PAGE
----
Monday, April 30, 2007

Francophilia: Daft Punk at Coachella

We close out a week of Coachella goodness - and April, for that matter - with the set from last year. While this mere recording of Daft Punk's set pales in comparison to what must have been an incredible experience, there's definitely enough going on to differentiate it from their album material. While the mashup has been elevated to an art form in its own right, there's some particularly awesome about cutting and pasting your own material. Daft Punk plays at Keyspan Park on August 9th.


1. Intro
2. (Close Encounters)
3. (It Begins!)
4. Robot Rock
5. Technologic
6. Television Rules The Nation
7. Too Long
8. Steam Machine
9. Around The World / Harder, Faster, Better, Stronger
10. Too Long
11. Face To Face
12. Aerodynamic / One More Time
13. The Prime Time of Your Life
14. Da Funk
15. Superheroes
16. Human After All
17. Outro

Use It: Here

Sunday, April 29, 2007

Positive Tension: Yeah Yeah Yeahs at Coachella

In that dim haze of childhood radio consumption, my impression of the Yeah Yeah Yeahs remains surprisingly clear. Although the song in question, "Maps," isn't really reflective of the band's first mess of a record, Fever To Tell, its poignancy seems a bit more spread out in their sophomore release, Show Your Bones. I'm still not sure if that's a good thing. Granted, I was never a huge fan, but the immediacy and DIY-ness of earlier works was, if not cathartic, at least refreshing. In a live setting, the band straddles the line between old and new, between abrasion and vulnerability, and it's interesting to hear how these styles mix. This recording's from April 30th, 2006.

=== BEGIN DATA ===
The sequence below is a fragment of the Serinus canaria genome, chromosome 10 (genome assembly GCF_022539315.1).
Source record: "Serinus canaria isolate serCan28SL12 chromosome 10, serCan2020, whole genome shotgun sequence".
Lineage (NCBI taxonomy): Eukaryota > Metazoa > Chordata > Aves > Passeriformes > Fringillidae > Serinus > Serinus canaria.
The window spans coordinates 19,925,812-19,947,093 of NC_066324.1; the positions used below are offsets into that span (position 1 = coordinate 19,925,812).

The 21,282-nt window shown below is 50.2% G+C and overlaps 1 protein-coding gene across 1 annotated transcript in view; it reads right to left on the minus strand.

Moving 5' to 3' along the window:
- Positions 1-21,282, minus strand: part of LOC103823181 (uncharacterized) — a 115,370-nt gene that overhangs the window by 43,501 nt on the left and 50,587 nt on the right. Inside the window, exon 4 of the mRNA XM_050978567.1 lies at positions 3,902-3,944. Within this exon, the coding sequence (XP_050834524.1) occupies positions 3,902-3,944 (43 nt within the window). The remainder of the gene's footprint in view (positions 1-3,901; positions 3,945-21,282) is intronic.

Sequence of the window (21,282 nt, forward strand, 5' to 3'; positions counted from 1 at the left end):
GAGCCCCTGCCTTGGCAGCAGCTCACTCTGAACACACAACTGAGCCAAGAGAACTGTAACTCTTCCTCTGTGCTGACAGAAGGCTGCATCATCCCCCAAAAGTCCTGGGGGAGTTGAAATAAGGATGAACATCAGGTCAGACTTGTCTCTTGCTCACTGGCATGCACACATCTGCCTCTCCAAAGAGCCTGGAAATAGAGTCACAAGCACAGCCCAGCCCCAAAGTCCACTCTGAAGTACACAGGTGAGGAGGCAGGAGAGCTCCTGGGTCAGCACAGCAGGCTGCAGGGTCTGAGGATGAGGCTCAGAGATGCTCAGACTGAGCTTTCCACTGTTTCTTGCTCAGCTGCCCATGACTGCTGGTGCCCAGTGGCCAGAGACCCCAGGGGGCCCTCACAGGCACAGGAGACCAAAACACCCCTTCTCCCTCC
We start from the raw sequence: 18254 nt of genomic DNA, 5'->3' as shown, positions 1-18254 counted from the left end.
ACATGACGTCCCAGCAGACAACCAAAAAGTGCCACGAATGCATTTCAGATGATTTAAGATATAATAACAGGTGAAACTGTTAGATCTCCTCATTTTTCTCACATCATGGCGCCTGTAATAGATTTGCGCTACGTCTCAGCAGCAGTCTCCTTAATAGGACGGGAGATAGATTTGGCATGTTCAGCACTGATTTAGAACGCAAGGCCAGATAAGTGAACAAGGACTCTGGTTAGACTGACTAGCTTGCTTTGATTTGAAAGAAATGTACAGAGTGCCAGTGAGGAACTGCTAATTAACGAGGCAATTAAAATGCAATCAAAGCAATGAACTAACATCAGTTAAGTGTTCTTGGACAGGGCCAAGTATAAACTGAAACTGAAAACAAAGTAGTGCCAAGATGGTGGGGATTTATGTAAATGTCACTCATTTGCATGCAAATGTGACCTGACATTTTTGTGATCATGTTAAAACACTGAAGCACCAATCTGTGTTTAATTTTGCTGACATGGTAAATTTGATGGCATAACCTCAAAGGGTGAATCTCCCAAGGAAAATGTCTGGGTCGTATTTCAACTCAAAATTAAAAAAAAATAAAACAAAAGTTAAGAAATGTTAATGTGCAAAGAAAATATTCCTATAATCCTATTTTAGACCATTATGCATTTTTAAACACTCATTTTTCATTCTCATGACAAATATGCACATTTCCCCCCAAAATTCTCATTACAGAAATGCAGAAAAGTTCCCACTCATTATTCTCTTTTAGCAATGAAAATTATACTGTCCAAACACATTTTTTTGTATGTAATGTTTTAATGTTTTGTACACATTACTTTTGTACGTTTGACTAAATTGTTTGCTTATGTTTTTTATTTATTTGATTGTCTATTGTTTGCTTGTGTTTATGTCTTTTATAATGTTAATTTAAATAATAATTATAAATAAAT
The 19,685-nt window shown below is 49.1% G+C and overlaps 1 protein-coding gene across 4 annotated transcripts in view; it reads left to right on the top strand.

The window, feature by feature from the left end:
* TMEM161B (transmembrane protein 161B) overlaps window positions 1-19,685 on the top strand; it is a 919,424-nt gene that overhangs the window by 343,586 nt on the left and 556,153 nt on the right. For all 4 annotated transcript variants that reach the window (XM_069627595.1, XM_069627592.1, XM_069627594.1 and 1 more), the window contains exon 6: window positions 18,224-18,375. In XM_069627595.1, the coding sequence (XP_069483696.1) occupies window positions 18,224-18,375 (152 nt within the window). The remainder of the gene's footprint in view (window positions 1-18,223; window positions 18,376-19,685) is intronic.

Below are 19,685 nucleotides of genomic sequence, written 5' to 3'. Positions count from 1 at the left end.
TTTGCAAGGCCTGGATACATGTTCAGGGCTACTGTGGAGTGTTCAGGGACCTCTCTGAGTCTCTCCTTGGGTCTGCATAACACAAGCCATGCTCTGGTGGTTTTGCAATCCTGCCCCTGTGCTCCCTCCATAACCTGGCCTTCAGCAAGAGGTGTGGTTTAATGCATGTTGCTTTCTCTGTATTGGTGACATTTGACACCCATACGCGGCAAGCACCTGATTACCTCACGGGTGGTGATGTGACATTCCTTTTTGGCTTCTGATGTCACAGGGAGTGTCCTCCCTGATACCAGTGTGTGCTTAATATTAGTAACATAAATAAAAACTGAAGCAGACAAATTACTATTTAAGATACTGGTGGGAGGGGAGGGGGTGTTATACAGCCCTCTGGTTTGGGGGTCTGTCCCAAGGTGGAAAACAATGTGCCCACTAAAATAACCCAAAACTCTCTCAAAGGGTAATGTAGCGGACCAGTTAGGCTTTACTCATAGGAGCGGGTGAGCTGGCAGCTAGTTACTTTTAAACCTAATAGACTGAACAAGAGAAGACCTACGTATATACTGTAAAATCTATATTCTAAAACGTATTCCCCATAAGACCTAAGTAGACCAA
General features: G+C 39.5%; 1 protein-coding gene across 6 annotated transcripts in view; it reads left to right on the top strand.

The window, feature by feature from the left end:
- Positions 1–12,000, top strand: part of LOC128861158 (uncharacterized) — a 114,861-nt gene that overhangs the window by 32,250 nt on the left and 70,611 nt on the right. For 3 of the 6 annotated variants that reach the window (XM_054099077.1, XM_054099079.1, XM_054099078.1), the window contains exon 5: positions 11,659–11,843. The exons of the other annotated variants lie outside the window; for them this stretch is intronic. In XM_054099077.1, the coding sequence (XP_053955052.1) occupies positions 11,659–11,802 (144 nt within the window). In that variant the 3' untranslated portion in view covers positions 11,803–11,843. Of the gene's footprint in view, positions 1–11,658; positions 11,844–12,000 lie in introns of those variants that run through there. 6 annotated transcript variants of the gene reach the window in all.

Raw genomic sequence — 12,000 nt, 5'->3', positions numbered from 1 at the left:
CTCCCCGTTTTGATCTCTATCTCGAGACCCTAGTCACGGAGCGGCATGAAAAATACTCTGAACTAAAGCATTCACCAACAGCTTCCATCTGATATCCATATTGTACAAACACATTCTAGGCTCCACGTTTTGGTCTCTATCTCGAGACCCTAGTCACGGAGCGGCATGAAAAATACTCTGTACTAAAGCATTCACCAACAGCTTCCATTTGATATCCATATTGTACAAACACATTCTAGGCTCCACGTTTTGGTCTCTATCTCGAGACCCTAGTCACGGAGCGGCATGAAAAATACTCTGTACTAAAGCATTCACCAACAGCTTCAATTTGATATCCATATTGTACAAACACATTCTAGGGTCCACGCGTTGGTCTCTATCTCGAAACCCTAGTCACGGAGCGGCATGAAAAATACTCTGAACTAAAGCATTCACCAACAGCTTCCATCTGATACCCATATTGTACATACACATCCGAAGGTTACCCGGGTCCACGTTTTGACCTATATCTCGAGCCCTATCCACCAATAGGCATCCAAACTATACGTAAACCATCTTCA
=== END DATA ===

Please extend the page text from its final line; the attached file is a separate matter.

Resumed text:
1. Cheated Hearts
2. Black Tongue
3. Fancy
4. Honeybear
5. Pin
6. Gold Lion
7. Phenomena
8. Art Star
9. Turn Into
10. Maps
11. Warrior
12. Y Control

Altogether: Here

Saturday, April 28, 2007

Blindhouse: Bright Eyes at Coachella

I remember becoming pretty incensed after reading AMG's review of 2005's pair of Bright Eyes albums. There's a fine line between negative criticism and senseless mud-flinging, and I'm still inclined to believe that the line was crossed. But what I didn't realize at the time was what a polarizing figure Conor Oberst is, and I suppose I was so awash in media praise that I kind of took his alleged greatness for granted. So, after somewhat objective listens, I've found him to be merely okay; I'm actually far more fond of some of his collaborators.